Hear that? That’s the sound of the Badgerometer roaring into life, bringing you the the top 5 talking points from the Korean Grand Prix.
No resting on his laurels for Vettel
No sooner had he sealed his second consecutive title than Sebastian Vettel singularly failed to take his foot off the gas. Casual fans will see that he took the lead and romped home – indeed, that’s how all the papers are reporting it – but he was on the ball from the very get-go on Friday.
When the rain came down for first practice, who was the first man out? Yep, you guessed it. Vettel.
It was a way of bedding himself down for the weekend, but also of gaining a good knowledge of the conditions of this still brand new circuit. He wasn’t fastest, but he gained a lot more than the drivers who hid in their motor-homes gripping a cupasoup. In the end, even though he was close to being the fastest man on Saturday, it was on Sunday when he showed his prowess once more, passing Hamilton for the lead before the first lap had finished, and not looking back.
What odds for a hat-trick in 2012? Put a fiver down. Now.
Who are you, and where is Michael Schumacher?
The German great has had a pretty topsy-turvey season to say the least. A couple of cameo roles in the past few races has led to people thinking that the Red Baron might be back to challenge at the front, especially if Mercedes start producing better machinery. The only spanner in the works this weekend was old nemesis Vitaly Petrov, who unfortunately took him out.
But where was the Schumacher of old we all grew up loving to hate?
Remember Belgium 1998 and that incident with that Scottish chap in the silver car? The stern face, brushing off his boss, stomping down the pitlane? Where was that Michael Schumacher on Sunday afternoon?
Instead, all we got was a brief shrug of the shoulders and a quip of “that’s racing” before waving to the fans and a quick change into a team shirt and slacks. Disappointing.
If we’re going to get the Michael of old, we want the whole package. Imagine that Michael tussling with Lewis on and off track or, dare we say, getting in Pastor the Psycho’s face. That would be awesome television!
Webber is the new Berger
Mark Webber set the new record for third place finishes in Korea, getting his 7th of the season. He beats Jenson Button’s and Gerhard Berger’s old record of 6, set in 2004 and 1995 respectively. Quite apt really, as he’s slowly turned into a good copy of the Austrian veteran.
What Berger excelled at was being a great No.2 driver, and although it will annoy the Aussie that we’ve said this (we hope he reads Badger!) that’s what Webber needs to be right now.
A good team exists on having two great drivers. If Mark still thinks he can beat Seb, then good on him, but this season he’s not been on the same scintillating pace as his young German team mate. Looking back at Berger’s career, especially when the Austrian was Ayrton Senna’s team-mate, is what he needs to do.
Gerhard kept pushing Senna even though he could never beat him on outright pace. He was the yardstick Senna had to beat each weekend, and this pushed the Brazilian, and McLaren, onto bigger and better performances and results. If Mark is truly the team player that everyone says he is, he will need to stay as that yardstick for the rest of 2011, and all through 2012. And that isn’t necessarily a bad thing.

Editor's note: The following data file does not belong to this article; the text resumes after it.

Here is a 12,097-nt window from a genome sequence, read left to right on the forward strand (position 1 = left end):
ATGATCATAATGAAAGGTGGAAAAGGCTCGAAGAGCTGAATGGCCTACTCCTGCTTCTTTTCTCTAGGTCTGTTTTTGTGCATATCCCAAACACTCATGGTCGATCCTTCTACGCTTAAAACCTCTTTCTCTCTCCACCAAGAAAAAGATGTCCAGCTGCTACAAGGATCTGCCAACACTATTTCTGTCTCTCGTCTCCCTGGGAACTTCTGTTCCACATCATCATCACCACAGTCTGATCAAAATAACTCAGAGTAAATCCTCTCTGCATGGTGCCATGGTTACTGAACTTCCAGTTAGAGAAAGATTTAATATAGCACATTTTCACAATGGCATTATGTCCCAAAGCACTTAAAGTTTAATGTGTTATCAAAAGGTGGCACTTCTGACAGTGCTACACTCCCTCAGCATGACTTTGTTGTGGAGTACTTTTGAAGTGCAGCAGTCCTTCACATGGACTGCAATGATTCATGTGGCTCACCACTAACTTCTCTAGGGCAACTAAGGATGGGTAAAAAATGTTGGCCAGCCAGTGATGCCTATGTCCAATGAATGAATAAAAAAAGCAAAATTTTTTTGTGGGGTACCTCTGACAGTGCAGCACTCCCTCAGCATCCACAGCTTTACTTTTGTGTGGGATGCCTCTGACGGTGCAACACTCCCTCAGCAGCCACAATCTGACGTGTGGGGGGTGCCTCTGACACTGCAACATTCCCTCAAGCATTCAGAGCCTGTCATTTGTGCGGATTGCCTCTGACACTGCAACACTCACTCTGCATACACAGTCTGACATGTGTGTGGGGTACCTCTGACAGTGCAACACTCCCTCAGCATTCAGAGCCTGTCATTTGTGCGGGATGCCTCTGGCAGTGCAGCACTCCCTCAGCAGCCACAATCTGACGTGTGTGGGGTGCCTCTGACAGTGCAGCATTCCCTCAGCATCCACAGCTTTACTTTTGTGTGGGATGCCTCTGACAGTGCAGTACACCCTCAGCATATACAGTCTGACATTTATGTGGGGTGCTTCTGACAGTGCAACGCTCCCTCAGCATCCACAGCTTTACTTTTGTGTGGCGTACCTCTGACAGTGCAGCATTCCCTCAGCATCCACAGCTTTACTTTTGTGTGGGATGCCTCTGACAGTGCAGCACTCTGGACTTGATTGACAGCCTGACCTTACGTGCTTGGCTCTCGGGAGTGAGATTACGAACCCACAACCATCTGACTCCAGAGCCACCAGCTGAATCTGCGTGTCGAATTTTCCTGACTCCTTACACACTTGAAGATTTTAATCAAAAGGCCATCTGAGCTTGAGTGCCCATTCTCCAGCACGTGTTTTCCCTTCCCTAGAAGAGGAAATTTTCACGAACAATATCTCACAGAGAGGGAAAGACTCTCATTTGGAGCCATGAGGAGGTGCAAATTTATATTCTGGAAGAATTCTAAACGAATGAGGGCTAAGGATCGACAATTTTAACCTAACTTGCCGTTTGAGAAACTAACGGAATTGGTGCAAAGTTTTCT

12 months on…and not much has changed.
Korea came along with a bit of a damp squib last year. Inspected only a few weeks before race weekend, only just passing, and then producing a great example of how not to provide drainage to a wet Grand Prix circuit. Not forgetting criticisms on the track layout by teams and drivers too. It could only get better, right?
Well, you may have felt a bit of deja vu on Friday practice. It was wet – again – and we got another view of the poor design with Nico Rosberg spinning into Jaime Alguersuari, with the Spaniard only just leaving the pitlane!
But the worrying thing to come from the teams was that, thanks to slow development of the facilities, many of the offices were pretty much the same as they left them 12 months ago, with last year’s team stickers on doors and even rubbish left in bins. Yikes!
What’s eating Lewis Hamilton?
We’re not F1 drivers, nor have we driven at an ridiculously competitive level, but if we got pole position after a tough racing season, we’d smile. To be fair, we wouldn’t even need to think about it. It would just happen. Which makes Lewis Hamilton’s reaction after finally toppling the Red Bull domination of Saturday top spot all the more perplexing.
We all know it’s been a tough season for the Brit. He’s been the subject of many entries on the Badgerometer and has been fed in to the Scrutineering Bay more times than we’d care to admit, but Saturday was a good day for him. And he didn’t even smirk.
The ease at which Vettel passed him on the opening lap may have been a good clue to why though. It order to get to that top spot on the grid, maybe he had to work the car and tyres harder to get there, and meaning that it would affect his overall pace on race day.
So, with pole really being a poisoned chalice, maybe Lewis knew that Sunday would be damage limitation. But if Lewis knew, shouldn’t McLaren have known too?